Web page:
The Psycho-Social Processes Linking Income and Volunteering: Chronic Financial Strain and Well-Being

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Abstract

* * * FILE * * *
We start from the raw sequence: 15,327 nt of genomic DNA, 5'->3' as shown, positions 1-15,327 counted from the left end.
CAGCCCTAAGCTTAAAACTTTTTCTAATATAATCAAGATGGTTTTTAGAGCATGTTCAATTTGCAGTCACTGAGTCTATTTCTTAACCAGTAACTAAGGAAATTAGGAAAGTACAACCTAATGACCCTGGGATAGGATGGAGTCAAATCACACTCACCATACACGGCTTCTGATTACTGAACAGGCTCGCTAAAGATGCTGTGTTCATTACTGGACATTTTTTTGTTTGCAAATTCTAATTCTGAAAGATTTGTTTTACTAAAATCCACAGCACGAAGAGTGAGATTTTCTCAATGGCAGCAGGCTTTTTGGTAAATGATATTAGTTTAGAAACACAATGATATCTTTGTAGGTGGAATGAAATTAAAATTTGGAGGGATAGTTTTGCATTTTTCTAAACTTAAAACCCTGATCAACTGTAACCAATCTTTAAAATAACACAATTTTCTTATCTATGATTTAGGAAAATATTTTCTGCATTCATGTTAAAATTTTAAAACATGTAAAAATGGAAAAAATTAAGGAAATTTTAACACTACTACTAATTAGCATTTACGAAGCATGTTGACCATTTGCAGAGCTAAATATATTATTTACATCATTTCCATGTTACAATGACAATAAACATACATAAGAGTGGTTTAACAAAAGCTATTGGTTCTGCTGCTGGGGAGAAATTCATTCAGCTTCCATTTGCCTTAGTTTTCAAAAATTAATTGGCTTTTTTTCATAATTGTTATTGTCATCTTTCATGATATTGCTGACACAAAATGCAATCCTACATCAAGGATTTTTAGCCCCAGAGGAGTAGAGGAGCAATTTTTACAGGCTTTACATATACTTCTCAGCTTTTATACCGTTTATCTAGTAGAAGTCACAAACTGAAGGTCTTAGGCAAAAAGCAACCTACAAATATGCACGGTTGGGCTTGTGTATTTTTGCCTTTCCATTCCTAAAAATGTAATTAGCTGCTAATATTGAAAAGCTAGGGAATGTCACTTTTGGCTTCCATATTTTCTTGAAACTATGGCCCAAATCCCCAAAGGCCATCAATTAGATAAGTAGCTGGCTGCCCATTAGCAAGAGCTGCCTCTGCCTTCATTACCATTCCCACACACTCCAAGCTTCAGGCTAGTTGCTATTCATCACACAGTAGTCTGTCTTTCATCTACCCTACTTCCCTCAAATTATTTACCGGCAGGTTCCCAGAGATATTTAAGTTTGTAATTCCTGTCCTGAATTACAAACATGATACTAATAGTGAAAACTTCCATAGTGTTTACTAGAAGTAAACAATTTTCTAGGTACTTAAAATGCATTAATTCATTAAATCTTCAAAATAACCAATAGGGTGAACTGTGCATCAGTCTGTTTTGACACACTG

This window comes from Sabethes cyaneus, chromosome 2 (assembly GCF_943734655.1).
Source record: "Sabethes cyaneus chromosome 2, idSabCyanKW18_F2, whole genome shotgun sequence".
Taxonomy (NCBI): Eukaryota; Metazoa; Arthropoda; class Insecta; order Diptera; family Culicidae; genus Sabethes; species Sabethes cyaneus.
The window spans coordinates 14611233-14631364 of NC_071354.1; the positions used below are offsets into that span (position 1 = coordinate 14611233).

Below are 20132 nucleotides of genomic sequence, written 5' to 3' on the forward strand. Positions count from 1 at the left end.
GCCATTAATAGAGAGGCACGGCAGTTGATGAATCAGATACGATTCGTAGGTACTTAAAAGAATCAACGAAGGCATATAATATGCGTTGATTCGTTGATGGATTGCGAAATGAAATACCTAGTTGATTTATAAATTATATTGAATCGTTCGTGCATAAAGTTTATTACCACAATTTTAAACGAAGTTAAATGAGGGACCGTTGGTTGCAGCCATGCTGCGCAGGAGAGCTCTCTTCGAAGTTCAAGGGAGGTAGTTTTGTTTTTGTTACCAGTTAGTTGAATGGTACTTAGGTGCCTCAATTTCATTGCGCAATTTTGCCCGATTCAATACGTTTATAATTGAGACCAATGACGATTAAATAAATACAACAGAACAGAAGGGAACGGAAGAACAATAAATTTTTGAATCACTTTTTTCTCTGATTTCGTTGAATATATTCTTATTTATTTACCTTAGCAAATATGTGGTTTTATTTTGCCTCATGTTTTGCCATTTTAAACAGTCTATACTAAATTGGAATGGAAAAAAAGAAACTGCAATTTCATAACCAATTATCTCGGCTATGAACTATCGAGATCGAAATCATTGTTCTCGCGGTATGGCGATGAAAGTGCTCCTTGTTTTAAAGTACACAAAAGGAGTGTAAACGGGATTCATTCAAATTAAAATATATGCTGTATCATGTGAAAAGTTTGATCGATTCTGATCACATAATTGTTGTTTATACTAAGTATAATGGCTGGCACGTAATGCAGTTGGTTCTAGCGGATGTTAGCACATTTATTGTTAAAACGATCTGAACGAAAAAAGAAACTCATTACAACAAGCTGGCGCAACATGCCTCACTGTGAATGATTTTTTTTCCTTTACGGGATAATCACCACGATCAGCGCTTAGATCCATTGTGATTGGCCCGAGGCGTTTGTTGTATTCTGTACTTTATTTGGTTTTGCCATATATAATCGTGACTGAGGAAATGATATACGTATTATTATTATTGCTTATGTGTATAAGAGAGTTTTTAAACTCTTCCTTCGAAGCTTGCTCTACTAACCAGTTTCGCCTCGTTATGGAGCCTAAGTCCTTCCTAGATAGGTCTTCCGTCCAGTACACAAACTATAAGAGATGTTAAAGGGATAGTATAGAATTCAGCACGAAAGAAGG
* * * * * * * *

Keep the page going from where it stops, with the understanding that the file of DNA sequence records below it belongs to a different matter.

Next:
The positive effect of income on volunteering found in many studies is conventionally explained in utilitarian terms: volunteer work is “costly” or demands “resources.” This explanation overlooks important sociopsychological processes. By situating the income-volunteering relationship within the stress process framework, we develop a theory that traces the influence of income on chronic financial strain which in turn affects subjective well-being, which functions as a psychological resource for volunteers. Data taken from two waves of the National Survey of Midlife in the United States confirm this theory: household income has no direct effect on volunteering once chronic financial strain and two measures of subjective well-being—social and eudaimonic—are taken into account.

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